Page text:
The Child, the Tablet and the Developing Mind

Via: NY Times

March 31, 2013

I recently watched my sister perform an act of magic.

We were sitting in a restaurant, trying to have a conversation, but her children, 4-year-old Willow and 7-year-old Luca, would not stop fighting. The arguments — over a fork, or who had more water in a glass — were unrelenting.

Like a magician quieting a group of children by pulling a rabbit out of a hat, my sister reached into her purse and produced two shiny Apple iPads, handing one to each child. Suddenly, the two were quiet. Eerily so. They sat playing games and watching videos, and we continued with our conversation.

After our meal, as we stuffed the iPads back into their magic storage bag, my sister felt slightly guilty.

“I don’t want to give them the iPads at the dinner table, but if it keeps them occupied for an hour so we can eat in peace, and more importantly not disturb other people in the restaurant, I often just hand it over,” she told me. Then she asked: “Do you think it’s bad for them? I do worry that it is setting them up to think it’s O.K. to use electronics at the dinner table in the future.”

I did not have an answer, and although some people might have opinions, no one has a true scientific understanding of what the future might hold for a generation raised on portable screens.

“We really don’t know the full neurological effects of these technologies yet,” said Dr. Gary Small, director of the Longevity Center at the University of California, Los Angeles, and author of “iBrain: Surviving the Technological Alteration of the Modern Mind.” “Children, like adults, vary quite a lot, and some are more sensitive than others to an abundance of screen time.”

Read more: here

It is not good for kids!
-Moose

The Wisdom of Babies

Via: The Daily Good

-by Mary Gordon, Greater Good, Jan 26, 2013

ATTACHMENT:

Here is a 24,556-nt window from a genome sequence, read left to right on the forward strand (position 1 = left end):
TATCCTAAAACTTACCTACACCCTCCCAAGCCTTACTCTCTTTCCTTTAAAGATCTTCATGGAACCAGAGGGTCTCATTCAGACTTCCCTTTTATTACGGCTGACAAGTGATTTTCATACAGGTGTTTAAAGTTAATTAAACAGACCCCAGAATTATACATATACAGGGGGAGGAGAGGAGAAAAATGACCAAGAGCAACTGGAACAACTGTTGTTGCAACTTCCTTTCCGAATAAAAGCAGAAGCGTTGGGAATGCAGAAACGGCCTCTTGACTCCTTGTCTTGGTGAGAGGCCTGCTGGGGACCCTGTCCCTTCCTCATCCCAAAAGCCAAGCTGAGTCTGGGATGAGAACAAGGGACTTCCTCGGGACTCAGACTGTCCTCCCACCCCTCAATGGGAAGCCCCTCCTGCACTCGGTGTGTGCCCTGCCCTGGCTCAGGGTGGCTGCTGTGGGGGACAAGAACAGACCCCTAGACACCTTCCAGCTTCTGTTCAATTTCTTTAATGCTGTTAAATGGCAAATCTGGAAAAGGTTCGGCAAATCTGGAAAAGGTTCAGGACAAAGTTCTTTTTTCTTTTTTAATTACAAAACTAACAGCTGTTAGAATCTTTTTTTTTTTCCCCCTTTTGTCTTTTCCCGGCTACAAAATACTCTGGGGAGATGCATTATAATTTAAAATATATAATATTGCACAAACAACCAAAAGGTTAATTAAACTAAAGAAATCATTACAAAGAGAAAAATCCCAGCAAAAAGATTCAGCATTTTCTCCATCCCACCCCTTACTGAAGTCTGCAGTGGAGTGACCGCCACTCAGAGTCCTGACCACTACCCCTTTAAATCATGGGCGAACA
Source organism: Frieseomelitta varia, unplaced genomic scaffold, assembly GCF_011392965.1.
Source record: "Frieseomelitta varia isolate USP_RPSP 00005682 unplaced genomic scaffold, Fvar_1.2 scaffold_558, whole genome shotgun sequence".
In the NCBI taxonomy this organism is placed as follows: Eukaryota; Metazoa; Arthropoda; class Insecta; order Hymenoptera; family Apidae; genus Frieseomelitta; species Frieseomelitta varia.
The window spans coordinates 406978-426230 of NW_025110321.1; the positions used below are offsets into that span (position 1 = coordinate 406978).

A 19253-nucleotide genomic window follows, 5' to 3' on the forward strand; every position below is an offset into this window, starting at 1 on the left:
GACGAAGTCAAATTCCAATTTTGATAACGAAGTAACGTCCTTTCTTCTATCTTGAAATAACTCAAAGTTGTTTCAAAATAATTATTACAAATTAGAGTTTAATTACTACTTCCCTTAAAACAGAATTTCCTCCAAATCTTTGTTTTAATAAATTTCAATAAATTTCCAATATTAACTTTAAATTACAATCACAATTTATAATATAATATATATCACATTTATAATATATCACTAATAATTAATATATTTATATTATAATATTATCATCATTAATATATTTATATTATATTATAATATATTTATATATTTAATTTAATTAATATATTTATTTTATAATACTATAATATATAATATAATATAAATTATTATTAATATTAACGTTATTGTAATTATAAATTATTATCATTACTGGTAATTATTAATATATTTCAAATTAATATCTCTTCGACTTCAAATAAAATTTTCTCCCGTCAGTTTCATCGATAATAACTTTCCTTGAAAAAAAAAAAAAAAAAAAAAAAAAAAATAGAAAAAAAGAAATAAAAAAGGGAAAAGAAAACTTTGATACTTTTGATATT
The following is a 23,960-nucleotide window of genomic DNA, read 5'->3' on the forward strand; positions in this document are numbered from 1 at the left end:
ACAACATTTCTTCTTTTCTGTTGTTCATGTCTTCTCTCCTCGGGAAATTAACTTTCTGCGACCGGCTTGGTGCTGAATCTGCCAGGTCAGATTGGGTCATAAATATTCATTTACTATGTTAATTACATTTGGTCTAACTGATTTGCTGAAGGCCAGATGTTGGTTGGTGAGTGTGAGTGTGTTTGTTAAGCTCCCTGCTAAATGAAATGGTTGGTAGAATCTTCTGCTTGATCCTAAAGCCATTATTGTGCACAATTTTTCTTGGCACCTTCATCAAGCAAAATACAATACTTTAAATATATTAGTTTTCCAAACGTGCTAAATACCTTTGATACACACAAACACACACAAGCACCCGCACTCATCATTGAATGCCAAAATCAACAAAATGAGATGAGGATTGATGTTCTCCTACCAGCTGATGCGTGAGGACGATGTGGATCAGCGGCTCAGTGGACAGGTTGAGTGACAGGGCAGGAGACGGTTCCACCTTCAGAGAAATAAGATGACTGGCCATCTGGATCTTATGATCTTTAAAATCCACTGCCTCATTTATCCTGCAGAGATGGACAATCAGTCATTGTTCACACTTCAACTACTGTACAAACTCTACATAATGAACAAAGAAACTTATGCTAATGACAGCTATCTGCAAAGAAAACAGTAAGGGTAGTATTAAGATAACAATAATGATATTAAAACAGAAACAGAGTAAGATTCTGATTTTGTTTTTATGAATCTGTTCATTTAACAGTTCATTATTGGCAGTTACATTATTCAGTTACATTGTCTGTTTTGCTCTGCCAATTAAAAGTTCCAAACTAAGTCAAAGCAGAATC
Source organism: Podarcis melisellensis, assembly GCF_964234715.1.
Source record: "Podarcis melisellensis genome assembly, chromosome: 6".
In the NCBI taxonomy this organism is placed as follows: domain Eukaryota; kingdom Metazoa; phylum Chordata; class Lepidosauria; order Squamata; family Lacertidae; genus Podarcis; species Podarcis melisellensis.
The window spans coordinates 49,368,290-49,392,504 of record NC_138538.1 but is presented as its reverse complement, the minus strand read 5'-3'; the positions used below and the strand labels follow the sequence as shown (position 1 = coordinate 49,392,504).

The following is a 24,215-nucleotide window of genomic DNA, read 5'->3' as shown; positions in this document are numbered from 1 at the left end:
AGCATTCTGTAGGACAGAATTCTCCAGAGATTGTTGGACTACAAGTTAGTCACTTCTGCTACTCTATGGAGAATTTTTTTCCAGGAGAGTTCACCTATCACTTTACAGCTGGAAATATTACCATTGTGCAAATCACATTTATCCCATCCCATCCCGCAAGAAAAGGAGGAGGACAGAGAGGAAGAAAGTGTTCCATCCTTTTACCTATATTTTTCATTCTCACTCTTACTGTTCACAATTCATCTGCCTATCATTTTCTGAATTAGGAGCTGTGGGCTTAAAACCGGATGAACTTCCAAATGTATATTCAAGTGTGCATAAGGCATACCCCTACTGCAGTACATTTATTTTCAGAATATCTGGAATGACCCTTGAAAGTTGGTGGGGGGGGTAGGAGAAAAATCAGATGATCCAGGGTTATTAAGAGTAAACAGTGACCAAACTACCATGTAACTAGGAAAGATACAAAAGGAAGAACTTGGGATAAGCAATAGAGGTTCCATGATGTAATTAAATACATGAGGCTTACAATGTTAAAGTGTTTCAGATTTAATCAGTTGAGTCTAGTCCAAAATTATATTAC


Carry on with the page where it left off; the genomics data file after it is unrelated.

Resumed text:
For years I worked with families who were very abusive to their children. Over time, I came to realize that all of the suffering that the children collected—whether it was domestic violence or child abuse or neglect—was a result of the absence of empathy in the parent.

There wasn’t one of those parents who woke up and decided, “Today is the day I’m going to hurt my child.” These were not monsters; these were people who I loved, actually.

I remember working with a group of teenage mothers who had all lived through sexual or physical abuse as children and were now struggling with addiction. They had great difficulty empathizing with their children. When the children would fall down, the mothers would say, “No pain, no gain.” And this could be a little toddler learning how to walk.

I saw that if you haven’t experienced love, it’s very difficult to know how to love.
So what can we do to break this cycle of abuse and neglect?
My idea was to focus on the attachment relationship between parent and child. I believe that we inherit the capacity for empathy—that we are all intuitively empathic—but this capacity can wither on the vine if a child never experiences empathy in the attachment relationship with his or her parents. So why not learn from the attachment relationship?

That idea motivated me to launch Roots of Empathy in 1996. Roots of Empathy is a classroom-based program for children in kindergarten through grade eight. Our mission is to build more caring, peaceful, and civil societies by raising levels of empathy in children.

Read more: here

Carrots, Eggs, Or Coffee?

Via: Backwoods Survivalblog

A young woman went to her Grandmother and told her about her life and how things were so hard for her.  She did not know how she was going to make it and wanted to give up.  She was tired of fighting and struggling.

Her Grandmother took her to the kitchen.  She filled three pots with water.  In the first she placed carrots, in the second she placed eggs, and in the last she placed ground coffee beans.

She let them sit and boil without saying a word.  In about twenty minutes she turned off the burners.  She fished the carrots out and placed them in a bowl.  She pulled the eggs out and placed them in a bowl.  Then she ladled the coffee out and placed it in a bowl.

Turning to her Granddaughter, she asked, “Tell me, what do you see?” 

“Carrots, eggs, and coffee,” she replied.

She brought her closer and asked her to feel the carrots.  She did and noted that they were soft and mushy.  She then asked her to take an egg and break it.  After pulling off the shell, she observed the hardened egg.  Finally, she asked her to sip the coffee.

The daughter smiled as she tasted its deep flavor and inhaled its rich aroma.  The daughter then asked, “What’s the point, Grandma?”


Read more: here